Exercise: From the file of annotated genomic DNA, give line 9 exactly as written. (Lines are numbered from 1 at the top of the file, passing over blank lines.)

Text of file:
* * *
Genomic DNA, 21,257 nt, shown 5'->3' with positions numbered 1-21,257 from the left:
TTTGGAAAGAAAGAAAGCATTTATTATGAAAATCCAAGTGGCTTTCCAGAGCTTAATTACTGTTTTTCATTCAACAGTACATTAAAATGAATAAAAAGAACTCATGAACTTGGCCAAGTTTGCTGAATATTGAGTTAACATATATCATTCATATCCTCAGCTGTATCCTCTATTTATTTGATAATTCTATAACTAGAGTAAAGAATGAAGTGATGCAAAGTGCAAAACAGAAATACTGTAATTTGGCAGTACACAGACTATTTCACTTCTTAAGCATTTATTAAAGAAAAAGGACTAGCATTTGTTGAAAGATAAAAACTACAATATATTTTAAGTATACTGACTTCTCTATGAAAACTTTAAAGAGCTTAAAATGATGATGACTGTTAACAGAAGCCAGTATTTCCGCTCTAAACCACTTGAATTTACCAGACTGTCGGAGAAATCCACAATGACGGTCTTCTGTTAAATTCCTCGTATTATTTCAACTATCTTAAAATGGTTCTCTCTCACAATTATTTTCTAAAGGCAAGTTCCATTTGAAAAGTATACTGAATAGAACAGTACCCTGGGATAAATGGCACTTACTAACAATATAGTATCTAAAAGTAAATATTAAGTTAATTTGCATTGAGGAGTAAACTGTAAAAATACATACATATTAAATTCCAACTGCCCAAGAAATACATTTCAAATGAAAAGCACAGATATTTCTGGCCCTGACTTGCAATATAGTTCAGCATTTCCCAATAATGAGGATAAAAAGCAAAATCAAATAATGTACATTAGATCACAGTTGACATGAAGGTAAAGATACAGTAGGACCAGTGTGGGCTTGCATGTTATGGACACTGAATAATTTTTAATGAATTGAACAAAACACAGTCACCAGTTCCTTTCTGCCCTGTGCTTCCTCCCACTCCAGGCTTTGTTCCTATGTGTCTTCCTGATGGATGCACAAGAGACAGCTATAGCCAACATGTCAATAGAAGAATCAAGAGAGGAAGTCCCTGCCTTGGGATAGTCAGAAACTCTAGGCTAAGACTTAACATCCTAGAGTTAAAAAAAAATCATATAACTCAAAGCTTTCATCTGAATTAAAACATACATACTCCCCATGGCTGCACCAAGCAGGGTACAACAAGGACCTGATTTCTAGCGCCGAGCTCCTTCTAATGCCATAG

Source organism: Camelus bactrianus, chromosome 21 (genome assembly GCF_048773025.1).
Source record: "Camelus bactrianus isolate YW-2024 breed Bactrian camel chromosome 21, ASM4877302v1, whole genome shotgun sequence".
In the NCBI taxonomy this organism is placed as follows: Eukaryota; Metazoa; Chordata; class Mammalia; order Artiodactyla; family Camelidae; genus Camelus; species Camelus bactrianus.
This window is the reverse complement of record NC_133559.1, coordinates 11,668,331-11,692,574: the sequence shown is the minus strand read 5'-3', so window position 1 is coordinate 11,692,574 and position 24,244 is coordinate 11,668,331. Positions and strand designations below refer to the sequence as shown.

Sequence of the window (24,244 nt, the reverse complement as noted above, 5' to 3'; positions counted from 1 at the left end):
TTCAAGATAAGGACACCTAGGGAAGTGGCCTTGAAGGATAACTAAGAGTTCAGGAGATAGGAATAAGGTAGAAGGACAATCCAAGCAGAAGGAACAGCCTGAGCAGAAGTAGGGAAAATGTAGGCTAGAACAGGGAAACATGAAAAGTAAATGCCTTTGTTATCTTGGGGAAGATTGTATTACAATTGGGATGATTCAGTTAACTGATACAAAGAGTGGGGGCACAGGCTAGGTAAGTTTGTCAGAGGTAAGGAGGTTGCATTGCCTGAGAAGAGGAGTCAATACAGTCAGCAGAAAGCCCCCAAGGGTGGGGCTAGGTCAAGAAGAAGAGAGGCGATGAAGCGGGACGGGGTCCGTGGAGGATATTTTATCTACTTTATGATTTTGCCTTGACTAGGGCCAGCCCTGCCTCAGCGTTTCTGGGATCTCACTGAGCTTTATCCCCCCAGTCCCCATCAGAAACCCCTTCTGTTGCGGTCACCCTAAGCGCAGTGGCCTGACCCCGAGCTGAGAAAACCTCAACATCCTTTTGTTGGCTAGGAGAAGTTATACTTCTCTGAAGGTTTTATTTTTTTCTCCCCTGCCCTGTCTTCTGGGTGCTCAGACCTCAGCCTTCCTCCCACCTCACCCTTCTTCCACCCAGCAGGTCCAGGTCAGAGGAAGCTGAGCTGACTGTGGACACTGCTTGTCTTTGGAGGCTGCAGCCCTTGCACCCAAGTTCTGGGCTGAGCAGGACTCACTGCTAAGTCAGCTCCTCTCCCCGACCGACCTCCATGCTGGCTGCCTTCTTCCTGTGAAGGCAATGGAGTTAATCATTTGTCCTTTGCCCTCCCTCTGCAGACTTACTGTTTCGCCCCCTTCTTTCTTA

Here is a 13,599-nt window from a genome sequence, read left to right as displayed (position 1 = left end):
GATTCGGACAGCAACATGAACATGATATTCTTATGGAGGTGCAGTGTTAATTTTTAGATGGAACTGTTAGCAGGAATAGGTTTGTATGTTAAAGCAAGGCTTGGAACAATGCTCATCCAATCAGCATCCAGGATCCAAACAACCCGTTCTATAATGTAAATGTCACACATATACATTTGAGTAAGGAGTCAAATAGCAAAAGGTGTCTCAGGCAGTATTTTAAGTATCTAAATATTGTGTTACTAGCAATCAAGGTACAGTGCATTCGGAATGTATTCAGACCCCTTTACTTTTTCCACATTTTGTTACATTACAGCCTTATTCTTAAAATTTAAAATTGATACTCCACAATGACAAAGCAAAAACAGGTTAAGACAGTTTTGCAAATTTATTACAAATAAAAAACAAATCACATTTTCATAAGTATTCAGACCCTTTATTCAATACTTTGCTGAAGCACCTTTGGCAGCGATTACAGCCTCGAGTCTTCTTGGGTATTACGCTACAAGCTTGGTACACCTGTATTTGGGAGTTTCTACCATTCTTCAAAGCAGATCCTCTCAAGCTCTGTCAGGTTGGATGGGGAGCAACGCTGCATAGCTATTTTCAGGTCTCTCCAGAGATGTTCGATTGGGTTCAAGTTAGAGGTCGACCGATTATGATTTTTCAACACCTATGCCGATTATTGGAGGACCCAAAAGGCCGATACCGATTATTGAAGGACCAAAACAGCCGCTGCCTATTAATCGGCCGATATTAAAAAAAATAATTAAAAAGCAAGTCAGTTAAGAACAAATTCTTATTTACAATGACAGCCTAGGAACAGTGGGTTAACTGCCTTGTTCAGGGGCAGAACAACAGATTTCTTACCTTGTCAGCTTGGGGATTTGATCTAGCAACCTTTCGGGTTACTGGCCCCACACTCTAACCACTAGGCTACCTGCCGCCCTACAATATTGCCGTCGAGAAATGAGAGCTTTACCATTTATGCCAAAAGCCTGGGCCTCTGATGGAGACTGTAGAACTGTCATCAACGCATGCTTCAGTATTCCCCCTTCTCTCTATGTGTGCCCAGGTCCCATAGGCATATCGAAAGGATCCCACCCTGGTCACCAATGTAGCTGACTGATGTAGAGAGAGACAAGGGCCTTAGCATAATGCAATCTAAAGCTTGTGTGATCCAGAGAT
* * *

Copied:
Here is a 13,599-nt window from a genome sequence, read left to right as displayed (position 1 = left end):